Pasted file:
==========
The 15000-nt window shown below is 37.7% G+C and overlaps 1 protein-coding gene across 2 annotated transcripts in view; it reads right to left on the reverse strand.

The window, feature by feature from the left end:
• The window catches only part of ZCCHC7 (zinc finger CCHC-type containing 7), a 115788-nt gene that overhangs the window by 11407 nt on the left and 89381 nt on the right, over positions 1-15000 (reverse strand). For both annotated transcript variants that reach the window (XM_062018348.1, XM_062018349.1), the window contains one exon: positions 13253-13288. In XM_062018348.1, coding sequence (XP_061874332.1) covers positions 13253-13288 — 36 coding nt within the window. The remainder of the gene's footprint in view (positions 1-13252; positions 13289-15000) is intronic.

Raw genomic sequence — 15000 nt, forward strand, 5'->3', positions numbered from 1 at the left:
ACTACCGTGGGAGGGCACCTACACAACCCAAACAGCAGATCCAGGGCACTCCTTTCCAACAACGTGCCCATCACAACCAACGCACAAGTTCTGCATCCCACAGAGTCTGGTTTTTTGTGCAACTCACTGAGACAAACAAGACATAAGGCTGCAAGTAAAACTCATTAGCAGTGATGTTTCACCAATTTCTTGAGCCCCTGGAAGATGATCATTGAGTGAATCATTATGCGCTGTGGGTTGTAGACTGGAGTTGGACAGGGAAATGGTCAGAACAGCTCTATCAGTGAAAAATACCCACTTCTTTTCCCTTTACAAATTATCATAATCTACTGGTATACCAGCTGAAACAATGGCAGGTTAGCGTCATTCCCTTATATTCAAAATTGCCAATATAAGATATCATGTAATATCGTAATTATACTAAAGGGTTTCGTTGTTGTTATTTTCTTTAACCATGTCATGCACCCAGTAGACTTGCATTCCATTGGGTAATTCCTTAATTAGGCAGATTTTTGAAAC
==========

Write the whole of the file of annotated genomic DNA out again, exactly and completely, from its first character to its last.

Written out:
The 15000-nt window shown below is 37.7% G+C and overlaps 1 protein-coding gene across 2 annotated transcripts in view; it reads right to left on the reverse strand.

The window, feature by feature from the left end:
• The window catches only part of ZCCHC7 (zinc finger CCHC-type containing 7), a 115788-nt gene that overhangs the window by 11407 nt on the left and 89381 nt on the right, over positions 1-15000 (reverse strand). For both annotated transcript variants that reach the window (XM_062018348.1, XM_062018349.1), the window contains one exon: positions 13253-13288. In XM_062018348.1, coding sequence (XP_061874332.1) covers positions 13253-13288 — 36 coding nt within the window. The remainder of the gene's footprint in view (positions 1-13252; positions 13289-15000) is intronic.

Raw genomic sequence — 15000 nt, forward strand, 5'->3', positions numbered from 1 at the left:
ACTACCGTGGGAGGGCACCTACACAACCCAAACAGCAGATCCAGGGCACTCCTTTCCAACAACGTGCCCATCACAACCAACGCACAAGTTCTGCATCCCACAGAGTCTGGTTTTTTGTGCAACTCACTGAGACAAACAAGACATAAGGCTGCAAGTAAAACTCATTAGCAGTGATGTTTCACCAATTTCTTGAGCCCCTGGAAGATGATCATTGAGTGAATCATTATGCGCTGTGGGTTGTAGACTGGAGTTGGACAGGGAAATGGTCAGAACAGCTCTATCAGTGAAAAATACCCACTTCTTTTCCCTTTACAAATTATCATAATCTACTGGTATACCAGCTGAAACAATGGCAGGTTAGCGTCATTCCCTTATATTCAAAATTGCCAATATAAGATATCATGTAATATCGTAATTATACTAAAGGGTTTCGTTGTTGTTATTTTCTTTAACCATGTCATGCACCCAGTAGACTTGCATTCCATTGGGTAATTCCTTAATTAGGCAGATTTTTGAAAC